What the expert says: “Replenishing carbohydrates is imperative, but not as important as replacing the lost electrolytes (salts) and fluids. You can buy electrolyte effervescent tablets in Boots and it should be one of the first things you consume after finishing a marathon. Sorry, but a post-marathon beer and prosecco are not advised. Caffeine and alcohol should be avoided as you should be giving your body a rest - it doesn’t need anything else to contend with!”

Stretch it out

I later went on to run the Greater Manchester Marathon in April the following year, as well as the Boston Marathon eight days later. While running two marathons in a week is not advised, having a strict routine during this time was imperative for my preparations and recovery. Instead of running, I took up low-impact sports; I booked myself on to a few hot yoga classes at Hotpod Yoga the week before I flew out to Boston for the big day, which really helped to stretch my muscles that had tightened, and it also encouraged me to drink twice the amount of water I would usually drink to rehydrate. I also added swimming to my training as it keeps the heart rate up with minimal impact on the muscles.

FYI - Hotpod Yoga is offering marathon runners a free hot yoga class between 28 April and 4 May so I would snap those up to help you recover quickly.

What the expert says: “There is no correlation between stretching and muscle soreness so if you like stretching then go ahead, although the best thing to do is to keep exercising and continue with your routine.”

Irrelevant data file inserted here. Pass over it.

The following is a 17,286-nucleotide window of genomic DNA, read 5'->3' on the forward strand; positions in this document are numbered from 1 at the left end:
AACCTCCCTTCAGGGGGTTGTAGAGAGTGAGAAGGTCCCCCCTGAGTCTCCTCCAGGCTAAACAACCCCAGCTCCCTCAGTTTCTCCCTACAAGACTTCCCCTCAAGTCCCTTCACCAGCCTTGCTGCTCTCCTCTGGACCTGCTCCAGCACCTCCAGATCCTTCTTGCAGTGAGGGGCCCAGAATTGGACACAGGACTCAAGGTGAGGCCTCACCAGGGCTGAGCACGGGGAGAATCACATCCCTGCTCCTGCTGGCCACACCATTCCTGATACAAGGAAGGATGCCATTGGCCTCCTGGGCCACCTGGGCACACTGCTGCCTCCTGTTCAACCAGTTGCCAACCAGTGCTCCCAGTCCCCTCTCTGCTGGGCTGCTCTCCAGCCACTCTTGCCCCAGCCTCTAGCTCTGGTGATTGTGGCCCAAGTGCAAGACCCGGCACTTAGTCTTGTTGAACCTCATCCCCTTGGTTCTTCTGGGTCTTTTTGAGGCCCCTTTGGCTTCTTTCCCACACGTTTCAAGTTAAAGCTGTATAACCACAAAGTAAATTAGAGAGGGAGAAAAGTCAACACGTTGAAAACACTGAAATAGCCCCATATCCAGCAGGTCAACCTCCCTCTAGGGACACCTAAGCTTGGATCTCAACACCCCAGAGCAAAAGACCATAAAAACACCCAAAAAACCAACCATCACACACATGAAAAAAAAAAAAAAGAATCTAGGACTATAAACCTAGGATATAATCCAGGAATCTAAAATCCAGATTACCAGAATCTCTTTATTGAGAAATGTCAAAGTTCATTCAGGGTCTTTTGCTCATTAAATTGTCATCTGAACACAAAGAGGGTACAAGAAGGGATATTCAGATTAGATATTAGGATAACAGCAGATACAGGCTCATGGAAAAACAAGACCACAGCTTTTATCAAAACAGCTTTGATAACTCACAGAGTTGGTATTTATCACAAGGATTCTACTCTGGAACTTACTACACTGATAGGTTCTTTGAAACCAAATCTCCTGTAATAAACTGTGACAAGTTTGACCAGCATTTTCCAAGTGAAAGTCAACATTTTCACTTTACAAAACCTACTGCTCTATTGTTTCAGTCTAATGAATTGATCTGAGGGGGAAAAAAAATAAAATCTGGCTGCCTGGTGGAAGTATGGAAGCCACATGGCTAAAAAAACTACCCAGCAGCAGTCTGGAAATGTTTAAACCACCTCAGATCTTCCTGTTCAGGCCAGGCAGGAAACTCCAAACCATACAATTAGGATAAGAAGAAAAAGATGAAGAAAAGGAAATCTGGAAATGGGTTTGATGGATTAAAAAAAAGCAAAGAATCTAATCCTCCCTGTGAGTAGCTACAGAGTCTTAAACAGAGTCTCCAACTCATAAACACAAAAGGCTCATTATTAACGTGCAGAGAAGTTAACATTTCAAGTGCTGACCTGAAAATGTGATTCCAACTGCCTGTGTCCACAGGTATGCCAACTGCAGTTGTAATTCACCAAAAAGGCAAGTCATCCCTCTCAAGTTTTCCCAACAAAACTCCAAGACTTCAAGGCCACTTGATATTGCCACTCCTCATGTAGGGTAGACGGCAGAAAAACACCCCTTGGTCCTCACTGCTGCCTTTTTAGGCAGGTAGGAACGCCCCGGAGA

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Go hot and cold

Taking an ice bath is often the advice given to runners who have completed their marathon, but if you're thinking that's the last thing you want to dip your toes into, then you'll be pleased to know there is an alternative.

While ice baths have been proven to be beneficial for their ability to constrict blood vessels and decrease metabolic activity, which reduces swelling and tissue breakdown, heat therapy can also aid in muscle relaxation, allowing fluids to flow more freely around the body. If you're not quite ready to take an ice bath, try alternating the temperature of the water in the shower and target sore muscles.

Personally, I will always favour a hot bath with Epsom salts (magnesium) which reduces pain, swelling, inflammation and helps you get a good night's sleep. I swear by Westlab's Natural Epsom Salt, £10.04 for 5kg and Radox Bath Therapy Muscle Soak Herbal Bath Salts, £1.

What the expert says: “You should have a cold shower, or an ice bath if you can tolerate it as it reduces inflammation quickly and efficiently. Although alternating between hot and cold in the shower can help settle the muscles too.”

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Catch some ZZZz

Running or any form of exercise depletes the body of energy and breaks down muscle tissue, which is why it is imperative for you to have an adequate amount of rest following a marathon. Sleep replenishes the tired body, preparing it for the next expenditure of energy. Sleep deprivation has been shown to decrease the production of glycogen and carbohydrates that are stored for use during physical activity too.

What the expert says: “Don’t change your routine by having a nap straight after the marathon as it’ll wreak havoc with your body clock. Stick to your normal routine after the marathon to restore homeostasis (normality) as soon as possible. If the adrenaline is still pumping then magnesium is very effective for calming the nervous system.”

Follow Jessica on Instagram at @jessicanoahmorgan and on Twitter at @jnoahmorgan

Luke Worthington is a Nike trainer, Fitness columnist at Esquire and Fitness consultant at ITV. You can follow him on Instagram at @lukewtraining and at www.lukeworthington.com

Hotpod Yoga is offering free yoga classes to marathon runners between April 28 - May 4. Email [email protected] with a picture of yourself and your medal to claim your complimentary class.